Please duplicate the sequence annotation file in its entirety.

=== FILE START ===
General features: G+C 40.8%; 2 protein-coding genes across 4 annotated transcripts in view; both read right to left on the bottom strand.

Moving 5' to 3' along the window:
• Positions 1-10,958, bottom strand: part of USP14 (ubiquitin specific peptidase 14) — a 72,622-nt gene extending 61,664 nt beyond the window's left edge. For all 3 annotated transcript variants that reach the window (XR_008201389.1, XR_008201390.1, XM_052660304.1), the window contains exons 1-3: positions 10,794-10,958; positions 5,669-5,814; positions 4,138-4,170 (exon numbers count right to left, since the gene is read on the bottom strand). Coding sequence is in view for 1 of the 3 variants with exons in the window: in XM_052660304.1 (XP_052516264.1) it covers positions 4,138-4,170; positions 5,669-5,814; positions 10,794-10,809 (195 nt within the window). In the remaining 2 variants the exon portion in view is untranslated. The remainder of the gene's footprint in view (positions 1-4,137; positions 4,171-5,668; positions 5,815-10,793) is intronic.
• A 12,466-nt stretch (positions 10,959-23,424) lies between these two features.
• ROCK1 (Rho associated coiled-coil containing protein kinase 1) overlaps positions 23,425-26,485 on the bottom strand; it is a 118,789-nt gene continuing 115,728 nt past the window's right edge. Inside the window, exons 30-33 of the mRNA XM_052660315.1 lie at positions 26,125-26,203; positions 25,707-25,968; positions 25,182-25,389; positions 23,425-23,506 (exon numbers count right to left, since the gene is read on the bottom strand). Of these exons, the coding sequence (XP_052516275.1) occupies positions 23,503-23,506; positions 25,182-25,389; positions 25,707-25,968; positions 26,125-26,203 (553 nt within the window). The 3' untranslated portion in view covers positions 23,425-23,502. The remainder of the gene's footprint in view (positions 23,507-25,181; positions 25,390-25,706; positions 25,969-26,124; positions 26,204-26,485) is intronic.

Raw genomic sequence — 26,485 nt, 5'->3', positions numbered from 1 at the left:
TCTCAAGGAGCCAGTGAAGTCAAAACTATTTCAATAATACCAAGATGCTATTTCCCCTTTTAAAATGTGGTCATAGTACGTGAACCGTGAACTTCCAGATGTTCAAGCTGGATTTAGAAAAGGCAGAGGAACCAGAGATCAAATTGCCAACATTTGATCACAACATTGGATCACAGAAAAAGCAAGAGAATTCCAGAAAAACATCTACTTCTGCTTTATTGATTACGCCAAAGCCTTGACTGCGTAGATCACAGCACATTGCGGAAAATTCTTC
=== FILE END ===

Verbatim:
General features: G+C 40.8%; 2 protein-coding genes across 4 annotated transcripts in view; both read right to left on the bottom strand.

Moving 5' to 3' along the window:
• Positions 1-10,958, bottom strand: part of USP14 (ubiquitin specific peptidase 14) — a 72,622-nt gene extending 61,664 nt beyond the window's left edge. For all 3 annotated transcript variants that reach the window (XR_008201389.1, XR_008201390.1, XM_052660304.1), the window contains exons 1-3: positions 10,794-10,958; positions 5,669-5,814; positions 4,138-4,170 (exon numbers count right to left, since the gene is read on the bottom strand). Coding sequence is in view for 1 of the 3 variants with exons in the window: in XM_052660304.1 (XP_052516264.1) it covers positions 4,138-4,170; positions 5,669-5,814; positions 10,794-10,809 (195 nt within the window). In the remaining 2 variants the exon portion in view is untranslated. The remainder of the gene's footprint in view (positions 1-4,137; positions 4,171-5,668; positions 5,815-10,793) is intronic.
• A 12,466-nt stretch (positions 10,959-23,424) lies between these two features.
• ROCK1 (Rho associated coiled-coil containing protein kinase 1) overlaps positions 23,425-26,485 on the bottom strand; it is a 118,789-nt gene continuing 115,728 nt past the window's right edge. Inside the window, exons 30-33 of the mRNA XM_052660315.1 lie at positions 26,125-26,203; positions 25,707-25,968; positions 25,182-25,389; positions 23,425-23,506 (exon numbers count right to left, since the gene is read on the bottom strand). Of these exons, the coding sequence (XP_052516275.1) occupies positions 23,503-23,506; positions 25,182-25,389; positions 25,707-25,968; positions 26,125-26,203 (553 nt within the window). The 3' untranslated portion in view covers positions 23,425-23,502. The remainder of the gene's footprint in view (positions 23,507-25,181; positions 25,390-25,706; positions 25,969-26,124; positions 26,204-26,485) is intronic.

Raw genomic sequence — 26,485 nt, 5'->3', positions numbered from 1 at the left:
TCTCAAGGAGCCAGTGAAGTCAAAACTATTTCAATAATACCAAGATGCTATTTCCCCTTTTAAAATGTGGTCATAGTACGTGAACCGTGAACTTCCAGATGTTCAAGCTGGATTTAGAAAAGGCAGAGGAACCAGAGATCAAATTGCCAACATTTGATCACAACATTGGATCACAGAAAAAGCAAGAGAATTCCAGAAAAACATCTACTTCTGCTTTATTGATTACGCCAAAGCCTTGACTGCGTAGATCACAGCACATTGCGGAAAATTCTTC